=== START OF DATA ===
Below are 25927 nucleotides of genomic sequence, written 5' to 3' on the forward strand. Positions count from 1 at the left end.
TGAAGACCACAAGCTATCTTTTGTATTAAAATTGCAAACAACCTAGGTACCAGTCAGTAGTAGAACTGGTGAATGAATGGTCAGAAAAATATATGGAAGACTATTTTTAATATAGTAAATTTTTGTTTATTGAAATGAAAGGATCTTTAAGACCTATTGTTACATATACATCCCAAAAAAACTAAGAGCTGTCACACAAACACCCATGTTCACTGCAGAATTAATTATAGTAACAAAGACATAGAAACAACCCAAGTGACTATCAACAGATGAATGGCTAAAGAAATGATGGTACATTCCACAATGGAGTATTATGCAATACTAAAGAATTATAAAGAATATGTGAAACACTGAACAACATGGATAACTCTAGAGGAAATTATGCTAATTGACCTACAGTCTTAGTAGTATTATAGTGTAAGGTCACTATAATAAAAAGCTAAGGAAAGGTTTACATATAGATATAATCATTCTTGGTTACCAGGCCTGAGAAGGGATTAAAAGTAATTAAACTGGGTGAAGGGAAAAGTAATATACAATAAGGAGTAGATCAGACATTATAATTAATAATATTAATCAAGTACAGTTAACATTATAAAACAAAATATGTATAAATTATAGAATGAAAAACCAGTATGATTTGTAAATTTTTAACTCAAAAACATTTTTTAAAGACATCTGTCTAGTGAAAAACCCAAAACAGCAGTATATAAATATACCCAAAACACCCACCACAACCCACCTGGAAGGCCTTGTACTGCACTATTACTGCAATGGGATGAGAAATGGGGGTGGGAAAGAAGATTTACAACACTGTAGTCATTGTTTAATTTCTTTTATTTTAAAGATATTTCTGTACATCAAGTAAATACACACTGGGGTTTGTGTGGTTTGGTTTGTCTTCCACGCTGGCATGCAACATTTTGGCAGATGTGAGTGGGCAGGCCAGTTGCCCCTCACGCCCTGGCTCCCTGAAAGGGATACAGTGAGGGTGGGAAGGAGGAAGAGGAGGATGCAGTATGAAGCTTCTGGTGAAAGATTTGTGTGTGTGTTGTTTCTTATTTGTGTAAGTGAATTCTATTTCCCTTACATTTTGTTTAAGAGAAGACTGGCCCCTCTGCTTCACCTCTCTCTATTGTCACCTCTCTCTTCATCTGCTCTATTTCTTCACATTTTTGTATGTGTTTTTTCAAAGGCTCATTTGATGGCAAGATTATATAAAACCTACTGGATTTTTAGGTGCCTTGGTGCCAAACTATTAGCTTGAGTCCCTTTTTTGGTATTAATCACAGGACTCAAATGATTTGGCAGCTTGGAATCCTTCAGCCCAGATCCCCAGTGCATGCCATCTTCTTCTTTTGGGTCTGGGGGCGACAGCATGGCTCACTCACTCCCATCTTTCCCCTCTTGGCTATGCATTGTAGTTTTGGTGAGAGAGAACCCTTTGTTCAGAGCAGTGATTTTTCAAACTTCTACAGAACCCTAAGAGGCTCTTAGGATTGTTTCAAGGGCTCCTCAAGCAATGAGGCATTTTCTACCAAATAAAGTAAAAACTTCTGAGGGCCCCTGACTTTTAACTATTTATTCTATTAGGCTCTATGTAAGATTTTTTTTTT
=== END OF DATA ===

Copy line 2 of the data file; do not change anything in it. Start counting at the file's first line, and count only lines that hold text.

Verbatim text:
TGAAGACCACAAGCTATCTTTTGTATTAAAATTGCAAACAACCTAGGTACCAGTCAGTAGTAGAACTGGTGAATGAATGGTCAGAAAAATATATGGAAGACTATTTTTAATATAGTAAATTTTTGTTTATTGAAATGAAAGGATCTTTAAGACCTATTGTTACATATACATCCCAAAAAAACTAAGAGCTGTCACACAAACACCCATGTTCACTGCAGAATTAATTATAGTAACAAAGACATAGAAACAACCCAAGTGACTATCAACAGATGAATGGCTAAAGAAATGATGGTACATTCCACAATGGAGTATTATGCAATACTAAAGAATTATAAAGAATATGTGAAACACTGAACAACATGGATAACTCTAGAGGAAATTATGCTAATTGACCTACAGTCTTAGTAGTATTATAGTGTAAGGTCACTATAATAAAAAGCTAAGGAAAGGTTTACATATAGATATAATCATTCTTGGTTACCAGGCCTGAGAAGGGATTAAAAGTAATTAAACTGGGTGAAGGGAAAAGTAATATACAATAAGGAGTAGATCAGACATTATAATTAATAATATTAATCAAGTACAGTTAACATTATAAAACAAAATATGTATAAATTATAGAATGAAAAACCAGTATGATTTGTAAATTTTTAACTCAAAAACATTTTTTAAAGACATCTGTCTAGTGAAAAACCCAAAACAGCAGTATATAAATATACCCAAAACACCCACCACAACCCACCTGGAAGGCCTTGTACTGCACTATTACTGCAATGGGATGAGAAATGGGGGTGGGAAAGAAGATTTACAACACTGTAGTCATTGTTTAATTTCTTTTATTTTAAAGATATTTCTGTACATCAAGTAAATACACACTGGGGTTTGTGTGGTTTGGTTTGTCTTCCACGCTGGCATGCAACATTTTGGCAGATGTGAGTGGGCAGGCCAGTTGCCCCTCACGCCCTGGCTCCCTGAAAGGGATACAGTGAGGGTGGGAAGGAGGAAGAGGAGGATGCAGTATGAAGCTTCTGGTGAAAGATTTGTGTGTGTGTTGTTTCTTATTTGTGTAAGTGAATTCTATTTCCCTTACATTTTGTTTAAGAGAAGACTGGCCCCTCTGCTTCACCTCTCTCTATTGTCACCTCTCTCTTCATCTGCTCTATTTCTTCACATTTTTGTATGTGTTTTTTCAAAGGCTCATTTGATGGCAAGATTATATAAAACCTACTGGATTTTTAGGTGCCTTGGTGCCAAACTATTAGCTTGAGTCCCTTTTTTGGTATTAATCACAGGACTCAAATGATTTGGCAGCTTGGAATCCTTCAGCCCAGATCCCCAGTGCATGCCATCTTCTTCTTTTGGGTCTGGGGGCGACAGCATGGCTCACTCACTCCCATCTTTCCCCTCTTGGCTATGCATTGTAGTTTTGGTGAGAGAGAACCCTTTGTTCAGAGCAGTGATTTTTCAAACTTCTACAGAACCCTAAGAGGCTCTTAGGATTGTTTCAAGGGCTCCTCAAGCAATGAGGCATTTTCTACCAAATAAAGTAAAAACTTCTGAGGGCCCCTGACTTTTAACTATTTATTCTATTAGGCTCTATGTAAGATTTTTTTTTT